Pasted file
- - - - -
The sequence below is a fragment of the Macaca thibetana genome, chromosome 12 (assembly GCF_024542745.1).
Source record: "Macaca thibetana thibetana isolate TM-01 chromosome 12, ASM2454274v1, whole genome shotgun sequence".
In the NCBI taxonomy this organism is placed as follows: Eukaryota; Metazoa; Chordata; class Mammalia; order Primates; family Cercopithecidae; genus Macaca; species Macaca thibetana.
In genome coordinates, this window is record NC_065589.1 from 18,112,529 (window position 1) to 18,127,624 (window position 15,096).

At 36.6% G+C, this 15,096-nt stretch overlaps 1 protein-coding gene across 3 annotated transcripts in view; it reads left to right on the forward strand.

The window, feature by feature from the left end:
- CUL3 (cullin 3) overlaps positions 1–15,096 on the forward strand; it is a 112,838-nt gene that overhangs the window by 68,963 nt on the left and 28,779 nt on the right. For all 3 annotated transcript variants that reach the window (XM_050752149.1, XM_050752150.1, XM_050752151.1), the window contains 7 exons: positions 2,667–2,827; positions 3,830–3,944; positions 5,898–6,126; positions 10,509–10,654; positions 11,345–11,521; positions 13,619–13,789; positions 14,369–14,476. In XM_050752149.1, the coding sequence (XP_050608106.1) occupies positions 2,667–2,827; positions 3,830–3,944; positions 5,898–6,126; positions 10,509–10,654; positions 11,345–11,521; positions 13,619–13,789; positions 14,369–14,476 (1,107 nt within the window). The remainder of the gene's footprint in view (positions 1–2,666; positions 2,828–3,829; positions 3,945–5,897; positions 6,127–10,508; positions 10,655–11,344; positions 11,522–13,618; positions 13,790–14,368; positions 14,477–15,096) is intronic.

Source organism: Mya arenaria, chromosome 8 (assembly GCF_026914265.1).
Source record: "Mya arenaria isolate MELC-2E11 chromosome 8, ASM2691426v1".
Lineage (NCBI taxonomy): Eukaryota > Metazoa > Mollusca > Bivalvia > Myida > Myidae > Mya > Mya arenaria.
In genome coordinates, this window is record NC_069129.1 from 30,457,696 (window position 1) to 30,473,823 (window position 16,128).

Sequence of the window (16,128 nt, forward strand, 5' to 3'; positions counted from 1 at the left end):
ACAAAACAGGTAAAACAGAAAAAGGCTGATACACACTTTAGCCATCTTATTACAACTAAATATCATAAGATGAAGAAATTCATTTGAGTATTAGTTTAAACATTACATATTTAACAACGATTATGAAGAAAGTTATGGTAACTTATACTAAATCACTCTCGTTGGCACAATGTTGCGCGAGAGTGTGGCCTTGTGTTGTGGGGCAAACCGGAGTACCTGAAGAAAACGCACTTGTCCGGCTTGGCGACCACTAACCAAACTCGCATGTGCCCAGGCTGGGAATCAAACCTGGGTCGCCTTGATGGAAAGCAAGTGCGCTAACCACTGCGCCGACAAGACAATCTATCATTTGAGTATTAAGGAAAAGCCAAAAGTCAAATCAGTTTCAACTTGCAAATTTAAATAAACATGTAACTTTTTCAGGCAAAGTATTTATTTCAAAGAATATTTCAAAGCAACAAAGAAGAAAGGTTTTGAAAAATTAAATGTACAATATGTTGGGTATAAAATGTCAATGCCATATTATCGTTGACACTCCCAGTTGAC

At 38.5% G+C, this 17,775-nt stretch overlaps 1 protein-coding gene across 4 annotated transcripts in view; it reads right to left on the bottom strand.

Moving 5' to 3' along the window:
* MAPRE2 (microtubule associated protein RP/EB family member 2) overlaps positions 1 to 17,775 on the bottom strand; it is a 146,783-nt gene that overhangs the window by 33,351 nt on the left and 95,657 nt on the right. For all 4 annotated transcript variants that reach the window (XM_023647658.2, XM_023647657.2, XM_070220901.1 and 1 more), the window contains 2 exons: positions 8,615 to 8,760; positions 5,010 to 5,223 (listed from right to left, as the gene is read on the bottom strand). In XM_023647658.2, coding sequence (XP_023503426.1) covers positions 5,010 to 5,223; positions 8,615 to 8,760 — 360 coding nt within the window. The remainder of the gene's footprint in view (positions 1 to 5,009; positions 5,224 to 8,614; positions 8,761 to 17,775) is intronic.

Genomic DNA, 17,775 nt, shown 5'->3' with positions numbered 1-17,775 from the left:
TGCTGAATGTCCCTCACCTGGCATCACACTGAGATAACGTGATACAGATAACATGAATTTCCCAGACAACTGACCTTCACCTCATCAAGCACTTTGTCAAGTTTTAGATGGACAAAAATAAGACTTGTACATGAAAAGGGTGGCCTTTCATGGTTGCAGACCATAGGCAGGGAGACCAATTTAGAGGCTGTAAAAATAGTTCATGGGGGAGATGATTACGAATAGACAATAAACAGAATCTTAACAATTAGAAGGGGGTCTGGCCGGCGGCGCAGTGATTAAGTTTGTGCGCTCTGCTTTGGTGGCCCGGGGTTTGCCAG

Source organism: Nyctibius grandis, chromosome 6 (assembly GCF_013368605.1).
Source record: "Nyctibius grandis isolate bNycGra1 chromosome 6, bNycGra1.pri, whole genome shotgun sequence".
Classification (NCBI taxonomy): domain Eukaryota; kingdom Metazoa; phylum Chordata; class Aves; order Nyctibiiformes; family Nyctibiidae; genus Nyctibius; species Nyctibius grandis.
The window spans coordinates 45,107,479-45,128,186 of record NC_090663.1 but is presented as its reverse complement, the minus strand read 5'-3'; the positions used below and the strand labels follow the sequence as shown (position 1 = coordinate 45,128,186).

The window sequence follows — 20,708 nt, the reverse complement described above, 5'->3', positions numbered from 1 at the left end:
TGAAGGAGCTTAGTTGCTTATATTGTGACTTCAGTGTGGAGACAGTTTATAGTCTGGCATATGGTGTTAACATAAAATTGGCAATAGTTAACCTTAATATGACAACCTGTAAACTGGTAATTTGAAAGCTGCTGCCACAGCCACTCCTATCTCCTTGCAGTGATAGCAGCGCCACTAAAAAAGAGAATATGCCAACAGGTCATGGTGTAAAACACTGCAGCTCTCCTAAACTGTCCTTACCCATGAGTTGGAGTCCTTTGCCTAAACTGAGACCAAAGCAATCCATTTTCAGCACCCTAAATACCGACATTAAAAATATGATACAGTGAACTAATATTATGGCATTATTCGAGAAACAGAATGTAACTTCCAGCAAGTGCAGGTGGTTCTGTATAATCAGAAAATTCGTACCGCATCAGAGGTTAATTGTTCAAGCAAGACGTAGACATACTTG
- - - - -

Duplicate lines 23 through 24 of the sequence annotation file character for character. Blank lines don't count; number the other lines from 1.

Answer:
The window sequence follows — 20,708 nt, the reverse complement described above, 5'->3', positions numbered from 1 at the left end:
TGAAGGAGCTTAGTTGCTTATATTGTGACTTCAGTGTGGAGACAGTTTATAGTCTGGCATATGGTGTTAACATAAAATTGGCAATAGTTAACCTTAATATGACAACCTGTAAACTGGTAATTTGAAAGCTGCTGCCACAGCCACTCCTATCTCCTTGCAGTGATAGCAGCGCCACTAAAAAAGAGAATATGCCAACAGGTCATGGTGTAAAACACTGCAGCTCTCCTAAACTGTCCTTACCCATGAGTTGGAGTCCTTTGCCTAAACTGAGACCAAAGCAATCCATTTTCAGCACCCTAAATACCGACATTAAAAATATGATACAGTGAACTAATATTATGGCATTATTCGAGAAACAGAATGTAACTTCCAGCAAGTGCAGGTGGTTCTGTATAATCAGAAAATTCGTACCGCATCAGAGGTTAATTGTTCAAGCAAGACGTAGACATACTTG